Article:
Paying More For Less

by Christine Sine

folk-animals.jpgYesterday I visited the Ten Thousand Villages store near us to buy a wedding present.  I was impressed with the rich array of goods available from this wonderful store in which everything is fair traded – from the beautiful plant pots (obviously one of my weaknesses as I am a keen gardener) to the scarves and hand made garments.  That started me thinking about the fact that many of the malls and super stores already have Christmas goods out.  I know it is still a long time till Christmas but I don’t think it is too early to start strategizing about how to make this a Christmas that doesn’t just benefit us but also benefits those we buy from.

Tom & I are Christmas people as are many of my friends.  Maybe it just means that we are too much in the grip of consumerism, but we do love to celebrate and buying gifts does seem to be part of celebration.  This does mean that buying no Christmas gifts (or gifts at any time of the year) is just not an option.  We are considering going completely fair trade this year and Ten Thousand Villages is obviously a wonderful place to start.  However going fair trade does mean goods are more expensive – which just goes to prove that many artisans and crafts people do not receive a living wage for their efforts.  That means of course that we may need to buy less gifts, which probably means they will be more treasured by the recipients.  And it might also mean that the artisans whose goods we purchase are able to have a happy and abundant Christmas too.

So what is fair trade? Fair Trade is an alternative approach to conventional international trade. It is a trading partnership which aims at sustainable development for excluded and disadvantaged producers. It provides better trading conditions, by awareness raising and campaigning.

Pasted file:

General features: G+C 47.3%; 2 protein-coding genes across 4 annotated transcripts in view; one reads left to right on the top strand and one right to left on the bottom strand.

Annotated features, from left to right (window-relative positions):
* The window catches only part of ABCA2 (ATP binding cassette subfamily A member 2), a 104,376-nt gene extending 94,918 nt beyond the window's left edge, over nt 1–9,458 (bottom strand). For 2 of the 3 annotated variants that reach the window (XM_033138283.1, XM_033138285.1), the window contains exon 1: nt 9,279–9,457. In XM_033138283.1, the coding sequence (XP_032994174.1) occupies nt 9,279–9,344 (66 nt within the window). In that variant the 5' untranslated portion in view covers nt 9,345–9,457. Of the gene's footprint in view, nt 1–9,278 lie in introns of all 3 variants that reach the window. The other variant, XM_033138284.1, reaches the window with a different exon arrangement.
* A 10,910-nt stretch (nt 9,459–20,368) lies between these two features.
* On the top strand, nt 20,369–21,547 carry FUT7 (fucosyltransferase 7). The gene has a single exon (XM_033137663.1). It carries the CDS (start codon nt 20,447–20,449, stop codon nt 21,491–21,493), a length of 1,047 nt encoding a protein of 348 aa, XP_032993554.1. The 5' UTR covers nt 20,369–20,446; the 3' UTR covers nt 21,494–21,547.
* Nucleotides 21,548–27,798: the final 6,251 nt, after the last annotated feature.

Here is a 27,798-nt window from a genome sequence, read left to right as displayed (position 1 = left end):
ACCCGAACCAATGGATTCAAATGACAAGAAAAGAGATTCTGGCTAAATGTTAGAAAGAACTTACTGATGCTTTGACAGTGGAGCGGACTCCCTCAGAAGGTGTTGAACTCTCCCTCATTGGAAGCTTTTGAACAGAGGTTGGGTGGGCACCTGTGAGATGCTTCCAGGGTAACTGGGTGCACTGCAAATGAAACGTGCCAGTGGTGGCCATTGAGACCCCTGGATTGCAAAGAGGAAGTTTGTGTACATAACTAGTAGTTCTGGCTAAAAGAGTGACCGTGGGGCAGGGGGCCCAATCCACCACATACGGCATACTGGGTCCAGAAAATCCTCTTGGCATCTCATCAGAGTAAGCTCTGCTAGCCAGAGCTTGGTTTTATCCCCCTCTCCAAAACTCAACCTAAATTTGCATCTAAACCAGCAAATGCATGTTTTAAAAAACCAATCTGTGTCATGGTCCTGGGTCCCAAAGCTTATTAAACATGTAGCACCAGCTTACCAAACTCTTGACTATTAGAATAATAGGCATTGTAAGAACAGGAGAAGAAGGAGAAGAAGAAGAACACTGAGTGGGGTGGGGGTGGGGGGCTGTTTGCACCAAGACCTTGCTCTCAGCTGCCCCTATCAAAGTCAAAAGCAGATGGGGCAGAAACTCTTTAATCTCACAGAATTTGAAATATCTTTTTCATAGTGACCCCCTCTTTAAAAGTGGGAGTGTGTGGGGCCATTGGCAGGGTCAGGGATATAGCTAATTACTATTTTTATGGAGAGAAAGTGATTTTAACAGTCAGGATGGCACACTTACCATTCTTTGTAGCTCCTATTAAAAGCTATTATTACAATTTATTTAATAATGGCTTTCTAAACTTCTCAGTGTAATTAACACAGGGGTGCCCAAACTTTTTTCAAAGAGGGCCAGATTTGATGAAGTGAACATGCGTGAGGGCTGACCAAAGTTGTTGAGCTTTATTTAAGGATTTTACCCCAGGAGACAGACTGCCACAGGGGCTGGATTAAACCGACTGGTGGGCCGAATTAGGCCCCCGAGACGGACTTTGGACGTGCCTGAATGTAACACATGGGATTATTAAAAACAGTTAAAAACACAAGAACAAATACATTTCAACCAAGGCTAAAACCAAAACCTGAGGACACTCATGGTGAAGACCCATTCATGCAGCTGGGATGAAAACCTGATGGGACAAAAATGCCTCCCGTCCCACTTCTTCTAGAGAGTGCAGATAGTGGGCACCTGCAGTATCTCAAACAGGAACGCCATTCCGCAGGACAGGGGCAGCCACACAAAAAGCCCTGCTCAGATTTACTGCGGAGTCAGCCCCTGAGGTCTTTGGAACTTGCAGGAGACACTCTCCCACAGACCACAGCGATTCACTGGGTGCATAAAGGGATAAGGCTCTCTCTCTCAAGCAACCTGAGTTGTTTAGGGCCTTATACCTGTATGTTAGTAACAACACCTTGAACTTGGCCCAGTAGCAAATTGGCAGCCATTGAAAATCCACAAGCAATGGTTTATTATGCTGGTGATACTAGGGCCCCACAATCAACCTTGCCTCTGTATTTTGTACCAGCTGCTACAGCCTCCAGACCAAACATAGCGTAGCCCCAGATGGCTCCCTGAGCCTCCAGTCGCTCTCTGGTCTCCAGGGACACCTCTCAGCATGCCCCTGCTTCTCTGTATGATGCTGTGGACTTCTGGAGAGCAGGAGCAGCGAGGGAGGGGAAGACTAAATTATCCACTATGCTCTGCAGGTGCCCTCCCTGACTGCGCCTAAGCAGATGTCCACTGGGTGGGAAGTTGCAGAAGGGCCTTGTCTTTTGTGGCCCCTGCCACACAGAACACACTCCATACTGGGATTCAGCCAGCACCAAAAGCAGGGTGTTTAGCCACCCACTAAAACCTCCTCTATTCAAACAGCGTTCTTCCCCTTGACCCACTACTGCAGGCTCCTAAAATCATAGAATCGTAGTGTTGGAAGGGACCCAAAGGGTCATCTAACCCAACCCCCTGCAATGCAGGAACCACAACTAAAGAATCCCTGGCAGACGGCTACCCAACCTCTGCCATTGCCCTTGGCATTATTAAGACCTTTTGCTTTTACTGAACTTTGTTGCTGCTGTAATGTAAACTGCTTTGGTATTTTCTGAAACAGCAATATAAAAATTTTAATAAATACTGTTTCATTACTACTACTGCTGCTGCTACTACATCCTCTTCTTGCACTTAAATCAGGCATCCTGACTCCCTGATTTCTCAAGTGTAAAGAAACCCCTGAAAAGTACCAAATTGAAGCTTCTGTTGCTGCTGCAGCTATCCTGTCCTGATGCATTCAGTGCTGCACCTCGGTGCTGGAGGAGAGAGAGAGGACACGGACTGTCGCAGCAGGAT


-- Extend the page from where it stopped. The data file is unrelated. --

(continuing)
Many of us are aware of fair trade coffee but that is often as far as our knowledge goes.  There are a growing number of fair trade stores around the world however.  If you are interested The Fair Trade Foundation is a good place to start.  Or you may like to investigate Fairtrade Labelling Organizations International.  Both of these organizations can put you in touch with the broader discussions about fair trade and the organizations in your country that participate.  So lay some foundations for a different and good Christmas this year and let me know both what you do and what you think about this.

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0 comment

Scott James August 24, 2007 - 2:54 am

Many thanks for the post, Christine.

We love the Villages as well. I find it allows for interesting discussion at the time of gift-giving. In our family, that means kids asking who made the item, how old they were, and if they were paid fairly.

I love hearing those questions from my 4-year old!

– Scott James
Fair Trade Sports
http://www.fairtradesports.com
Fair Trade Eco-Soccer Balls with FSC Certification!

Reply
Christine Sine August 24, 2007 - 3:45 pm

Scott
What a great idea. I think that the more personally we relate to the goods that we own and the people that produce them the more we respect them and the less likely we are to discard them.
By the way I love your website. I had no idea that there was a fair trade organization out there for soccer balls and such. Keep up the good work.
Christine

Reply
Christine Sine August 25, 2007 - 2:14 am

Doug,
I am with you. This last year has been quite an education as I have learned more about fair trade

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